From Plimoth Plantation New England Cookery Book by Malabar Hornblower

Fresh lobster with a savory bread, mushroom, and seafood stuffing makes lobster Savannah a worthy effort. The long instructions mostly deal with boiling the lobsters for beginners. You can prepare the lobster a day in advance.


4 (1-1/2-pound) live lobsters
Sea water (or salted fresh water)
3 tablespoons unsalted butter
1/2 cup thinly sliced white mushrooms
1/4 cup finely chopped green pepper
2 tablespoons flour
1 cup milk
1/4 cup dry sherry
1 teaspoon paprika
1 teaspoon salt
Freshly ground black pepper to taste
2 tablespoons pimiento, finely chopped
1/4 cup white bread crumbs, preferably homemade
3 tablespoons freshly grated Parmesan cheese


Prepare the lobsters for boiling: With short pieces of string, tie wooden spoons or dowels onto their backs to form spines so that the tails will not curl during cooking. Use the widest pot available so that the lobsters will lie flat.

Into the large pot with a tight-fitting lid, pour about 2 inches of sea water. Cover the pot, and bring the water to a full, rolling boil. Drop the live lobsters head first into the pot as quickly as possible. Cover the pot immediately.

When the water returns to a rapid boil, steam the lobsters, allowing 12 minutes for 1-pounders, 15 to 18 minutes for 1-1/2-pounders, 10 to 22 minutes for 2-pounders, and 30 to 35 minutes for 3-pounders. To test for doneness, remove one lobster from the pot with tongs, holding it by one of the small legs. Give it a shake. If the leg pulls off, the lobster is done. If not, continue steaming until it does.

When the lobsters are done, remove them from the pot using tongs, cut off the strings and stop the cooking process by rinsing the lobsters under cold water. (If a tail has curved, straighten it and weigh it down with a small cutting board or heavy pan until it holds its shape.) Allow the lobsters to cool until you can handle them comfortably.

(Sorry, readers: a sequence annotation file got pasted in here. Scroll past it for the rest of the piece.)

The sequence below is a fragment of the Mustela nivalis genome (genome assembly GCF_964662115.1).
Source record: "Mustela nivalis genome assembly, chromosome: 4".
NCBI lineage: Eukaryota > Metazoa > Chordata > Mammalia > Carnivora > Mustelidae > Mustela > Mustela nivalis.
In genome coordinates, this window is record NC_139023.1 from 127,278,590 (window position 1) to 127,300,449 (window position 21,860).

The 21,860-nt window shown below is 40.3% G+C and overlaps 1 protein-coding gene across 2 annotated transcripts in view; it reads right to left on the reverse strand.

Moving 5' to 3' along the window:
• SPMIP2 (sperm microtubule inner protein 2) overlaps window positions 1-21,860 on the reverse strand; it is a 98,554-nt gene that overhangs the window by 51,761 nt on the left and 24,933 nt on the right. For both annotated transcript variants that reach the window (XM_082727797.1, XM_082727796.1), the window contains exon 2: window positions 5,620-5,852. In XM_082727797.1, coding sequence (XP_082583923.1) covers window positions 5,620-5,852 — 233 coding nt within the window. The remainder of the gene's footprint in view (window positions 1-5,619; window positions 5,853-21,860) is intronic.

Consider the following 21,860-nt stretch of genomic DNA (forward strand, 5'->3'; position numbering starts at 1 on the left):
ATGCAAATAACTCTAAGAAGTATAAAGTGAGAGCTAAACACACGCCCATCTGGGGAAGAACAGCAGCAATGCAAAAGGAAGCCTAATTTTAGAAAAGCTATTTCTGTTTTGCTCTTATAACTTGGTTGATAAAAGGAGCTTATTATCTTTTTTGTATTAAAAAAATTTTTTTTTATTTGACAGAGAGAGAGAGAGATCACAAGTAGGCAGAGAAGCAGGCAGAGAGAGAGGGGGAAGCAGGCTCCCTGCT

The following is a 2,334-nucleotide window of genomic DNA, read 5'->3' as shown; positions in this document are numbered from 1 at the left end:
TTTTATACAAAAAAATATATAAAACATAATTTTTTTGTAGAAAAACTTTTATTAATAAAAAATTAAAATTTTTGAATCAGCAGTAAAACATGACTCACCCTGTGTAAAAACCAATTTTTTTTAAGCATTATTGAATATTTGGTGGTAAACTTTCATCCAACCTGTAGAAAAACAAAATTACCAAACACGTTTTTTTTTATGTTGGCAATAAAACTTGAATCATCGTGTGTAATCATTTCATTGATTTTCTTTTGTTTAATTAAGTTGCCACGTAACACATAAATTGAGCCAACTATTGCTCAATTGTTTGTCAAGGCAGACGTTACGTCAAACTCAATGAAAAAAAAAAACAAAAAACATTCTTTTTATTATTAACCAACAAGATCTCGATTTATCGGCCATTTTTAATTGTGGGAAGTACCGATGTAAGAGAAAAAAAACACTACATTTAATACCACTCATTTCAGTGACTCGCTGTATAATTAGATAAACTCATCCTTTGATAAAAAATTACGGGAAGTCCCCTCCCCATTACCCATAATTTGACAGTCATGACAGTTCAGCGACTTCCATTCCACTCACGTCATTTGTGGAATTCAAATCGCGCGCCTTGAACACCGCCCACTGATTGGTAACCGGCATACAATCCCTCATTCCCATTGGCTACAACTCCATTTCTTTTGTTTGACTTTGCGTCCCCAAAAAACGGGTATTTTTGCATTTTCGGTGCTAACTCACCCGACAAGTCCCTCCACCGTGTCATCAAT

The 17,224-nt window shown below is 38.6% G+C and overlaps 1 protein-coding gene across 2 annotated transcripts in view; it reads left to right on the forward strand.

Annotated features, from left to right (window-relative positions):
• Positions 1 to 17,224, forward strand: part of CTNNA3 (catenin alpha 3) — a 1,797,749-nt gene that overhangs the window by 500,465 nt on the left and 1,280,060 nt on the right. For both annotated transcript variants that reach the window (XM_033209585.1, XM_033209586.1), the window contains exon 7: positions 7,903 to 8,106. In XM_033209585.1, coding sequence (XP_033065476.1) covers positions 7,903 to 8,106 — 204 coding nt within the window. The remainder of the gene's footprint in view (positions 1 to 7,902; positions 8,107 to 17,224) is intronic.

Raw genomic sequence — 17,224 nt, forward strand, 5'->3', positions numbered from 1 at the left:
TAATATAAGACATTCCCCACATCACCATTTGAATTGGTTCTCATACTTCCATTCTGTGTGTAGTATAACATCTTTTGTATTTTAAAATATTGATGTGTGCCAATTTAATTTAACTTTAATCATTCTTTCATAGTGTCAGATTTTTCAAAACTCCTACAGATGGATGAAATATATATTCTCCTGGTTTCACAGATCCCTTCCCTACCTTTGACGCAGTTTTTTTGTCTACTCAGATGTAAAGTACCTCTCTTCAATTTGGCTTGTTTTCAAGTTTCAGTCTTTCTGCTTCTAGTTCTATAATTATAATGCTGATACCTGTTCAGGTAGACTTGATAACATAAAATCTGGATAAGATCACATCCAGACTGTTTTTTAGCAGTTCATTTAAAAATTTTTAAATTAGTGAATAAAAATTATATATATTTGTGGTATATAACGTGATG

Remove the claws by twisting them off close to the body. Using a nutcracker and a pick or small fork, remove the claw meat. Set the meat aside. Remove the antennae and discard them, along with the claw shells.

Using a sharp knife or kitchen scissors, cut a long oval 1-1/2 to 2 inches wide down the back of each lobster shell, from the back of the head to the point just before the tail fans out. (Work carefully; lobster shells cut the skin easily.) Pull out the tail meat, cut it into 1/2-inch chunks, and add it to the claw meat. Remove any coral-colored roe or green tomalley, and reserve it. Remove the gelatinous stomach sac and the intestinal vein down the tail, and discard them. (The lobsters may be prepared to this point up to 24 hours in advance. Wrap them tightly and refrigerate them.)

If the lobsters have been refrigerated, bring them to room temperature. One-half hour before serving, preheat the oven to 400 degrees F. In a large heavy skillet over medium-low heat, melt the butter. Add the mushroom slices and green pepper, and saute them for about 5 minutes, until they are just soft.

Stir the flour into the mushrooms and pepper, and mix well. Let it cook for about 1 minutes, stirring constantly. Slowly add the milk and, whisking constantly, bring the sauce to a boil. Reduce the heat to low, and stir in any tomalley and roe, the sherry, paprika, salt, and pepper. Simmer about 5 minutes. Add the pimiento and the lobster meat, and stir until they are coated with sauce. Taste, and adjust the seasonings.

Place the lobster shells on a large baking sheet or jelly roll pan. Remove the lobster mixture from the heat, and spoon it into the shells, dividing it evenly. Mix the bread crumbs and the Parmesan cheese, and sprinkle it evenly over the lobster filling.

Bake the lobsters about 15 minutes, until the sauce bubbles and the bread crumbs are light brown. Remove them from the oven and serve them immediately.

Yield: 4 servings

Note: Locke-Ober’s is a famous Boston restaurant and landmark that opened in 1879.

Source: From Plimoth Plantation New England Cookery Book by Malabar Hornblower (Harvard Common Press)


4 Responses to “Locke-Ober’s Lobster Savannah Recipe”

  1. 1 Michael Tim February 28, 2009 at 4:51 pm

    I love your site!

    Experiencing a slow PC recently? Fix it now!

  2. 2 paula myles January 9, 2011 at 7:10 pm

    the Lobster savannah recipe is incredible!
    But an elderly Bostonian has asked if I can find on-line Locke-Ober’s recipe for Oysters Rockefeller.
    Can you advise me if it’s available and if so, where?

    With thanks,
    Paula Myles

  1. 1 Pages « Friends of the American Revolution Trackback on July 22, 2008 at 10:28 am
  2. 2 The Lobster House Reserve And Collect | Click and Collect Trackback on February 21, 2015 at 11:18 am

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